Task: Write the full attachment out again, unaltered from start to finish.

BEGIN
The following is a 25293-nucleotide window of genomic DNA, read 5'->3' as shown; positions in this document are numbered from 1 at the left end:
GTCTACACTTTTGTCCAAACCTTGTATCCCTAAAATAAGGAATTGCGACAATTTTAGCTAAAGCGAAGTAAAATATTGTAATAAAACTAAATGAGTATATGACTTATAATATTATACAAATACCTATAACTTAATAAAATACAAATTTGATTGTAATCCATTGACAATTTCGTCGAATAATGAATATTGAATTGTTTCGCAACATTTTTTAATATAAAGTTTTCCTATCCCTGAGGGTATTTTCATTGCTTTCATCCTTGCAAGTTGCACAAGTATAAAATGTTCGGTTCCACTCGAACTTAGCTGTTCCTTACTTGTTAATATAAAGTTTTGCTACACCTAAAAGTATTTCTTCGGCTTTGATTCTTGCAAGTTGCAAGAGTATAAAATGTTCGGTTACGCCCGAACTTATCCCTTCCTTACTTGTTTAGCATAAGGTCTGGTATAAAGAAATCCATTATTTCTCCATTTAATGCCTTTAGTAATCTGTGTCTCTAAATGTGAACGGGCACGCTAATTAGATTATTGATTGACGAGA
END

The following is a 25293-nucleotide window of genomic DNA, read 5'->3' as shown; positions in this document are numbered from 1 at the left end:
GTCTACACTTTTGTCCAAACCTTGTATCCCTAAAATAAGGAATTGCGACAATTTTAGCTAAAGCGAAGTAAAATATTGTAATAAAACTAAATGAGTATATGACTTATAATATTATACAAATACCTATAACTTAATAAAATACAAATTTGATTGTAATCCATTGACAATTTCGTCGAATAATGAATATTGAATTGTTTCGCAACATTTTTTAATATAAAGTTTTCCTATCCCTGAGGGTATTTTCATTGCTTTCATCCTTGCAAGTTGCACAAGTATAAAATGTTCGGTTCCACTCGAACTTAGCTGTTCCTTACTTGTTAATATAAAGTTTTGCTACACCTAAAAGTATTTCTTCGGCTTTGATTCTTGCAAGTTGCAAGAGTATAAAATGTTCGGTTACGCCCGAACTTATCCCTTCCTTACTTGTTTAGCATAAGGTCTGGTATAAAGAAATCCATTATTTCTCCATTTAATGCCTTTAGTAATCTGTGTCTCTAAATGTGAACGGGCACGCTAATTAGATTATTGATTGACGAGA